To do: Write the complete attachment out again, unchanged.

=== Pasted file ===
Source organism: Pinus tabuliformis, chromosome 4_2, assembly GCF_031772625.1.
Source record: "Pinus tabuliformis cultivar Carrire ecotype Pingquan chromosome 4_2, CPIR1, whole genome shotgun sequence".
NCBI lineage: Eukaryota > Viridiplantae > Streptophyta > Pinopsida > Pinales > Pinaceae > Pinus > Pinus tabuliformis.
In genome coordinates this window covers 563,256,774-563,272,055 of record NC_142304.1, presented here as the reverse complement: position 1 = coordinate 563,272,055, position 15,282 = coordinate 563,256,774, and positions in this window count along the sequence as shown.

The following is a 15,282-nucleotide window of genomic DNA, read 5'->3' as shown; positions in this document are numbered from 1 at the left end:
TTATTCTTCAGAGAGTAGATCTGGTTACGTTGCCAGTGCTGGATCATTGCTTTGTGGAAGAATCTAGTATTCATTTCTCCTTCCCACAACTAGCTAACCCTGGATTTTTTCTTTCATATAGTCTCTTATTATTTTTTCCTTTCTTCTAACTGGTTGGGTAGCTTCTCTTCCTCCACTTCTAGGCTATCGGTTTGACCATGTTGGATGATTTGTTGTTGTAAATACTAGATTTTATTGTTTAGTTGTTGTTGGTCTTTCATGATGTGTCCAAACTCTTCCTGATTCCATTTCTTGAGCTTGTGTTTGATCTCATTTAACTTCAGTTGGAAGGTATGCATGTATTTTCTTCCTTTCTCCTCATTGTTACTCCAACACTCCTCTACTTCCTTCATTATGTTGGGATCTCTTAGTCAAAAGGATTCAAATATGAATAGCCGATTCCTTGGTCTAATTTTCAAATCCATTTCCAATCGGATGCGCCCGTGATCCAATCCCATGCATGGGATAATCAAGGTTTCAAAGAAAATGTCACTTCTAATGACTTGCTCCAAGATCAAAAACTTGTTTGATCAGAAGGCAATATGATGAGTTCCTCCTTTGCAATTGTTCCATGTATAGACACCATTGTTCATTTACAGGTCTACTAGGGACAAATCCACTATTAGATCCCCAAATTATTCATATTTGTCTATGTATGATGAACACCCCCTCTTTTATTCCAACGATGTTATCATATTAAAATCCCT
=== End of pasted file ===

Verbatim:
Source organism: Pinus tabuliformis, chromosome 4_2, assembly GCF_031772625.1.
Source record: "Pinus tabuliformis cultivar Carrire ecotype Pingquan chromosome 4_2, CPIR1, whole genome shotgun sequence".
NCBI lineage: Eukaryota > Viridiplantae > Streptophyta > Pinopsida > Pinales > Pinaceae > Pinus > Pinus tabuliformis.
In genome coordinates this window covers 563,256,774-563,272,055 of record NC_142304.1, presented here as the reverse complement: position 1 = coordinate 563,272,055, position 15,282 = coordinate 563,256,774, and positions in this window count along the sequence as shown.

The following is a 15,282-nucleotide window of genomic DNA, read 5'->3' as shown; positions in this document are numbered from 1 at the left end:
TTATTCTTCAGAGAGTAGATCTGGTTACGTTGCCAGTGCTGGATCATTGCTTTGTGGAAGAATCTAGTATTCATTTCTCCTTCCCACAACTAGCTAACCCTGGATTTTTTCTTTCATATAGTCTCTTATTATTTTTTCCTTTCTTCTAACTGGTTGGGTAGCTTCTCTTCCTCCACTTCTAGGCTATCGGTTTGACCATGTTGGATGATTTGTTGTTGTAAATACTAGATTTTATTGTTTAGTTGTTGTTGGTCTTTCATGATGTGTCCAAACTCTTCCTGATTCCATTTCTTGAGCTTGTGTTTGATCTCATTTAACTTCAGTTGGAAGGTATGCATGTATTTTCTTCCTTTCTCCTCATTGTTACTCCAACACTCCTCTACTTCCTTCATTATGTTGGGATCTCTTAGTCAAAAGGATTCAAATATGAATAGCCGATTCCTTGGTCTAATTTTCAAATCCATTTCCAATCGGATGCGCCCGTGATCCAATCCCATGCATGGGATAATCAAGGTTTCAAAGAAAATGTCACTTCTAATGACTTGCTCCAAGATCAAAAACTTGTTTGATCAGAAGGCAATATGATGAGTTCCTCCTTTGCAATTGTTCCATGTATAGACACCATTGTTCATTTACAGGTCTACTAGGGACAAATCCACTATTAGATCCCCAAATTATTCATATTTGTCTATGTATGATGAACACCCCCTCTTTTATTCCAACGATGTTATCATATTAAAATCCCT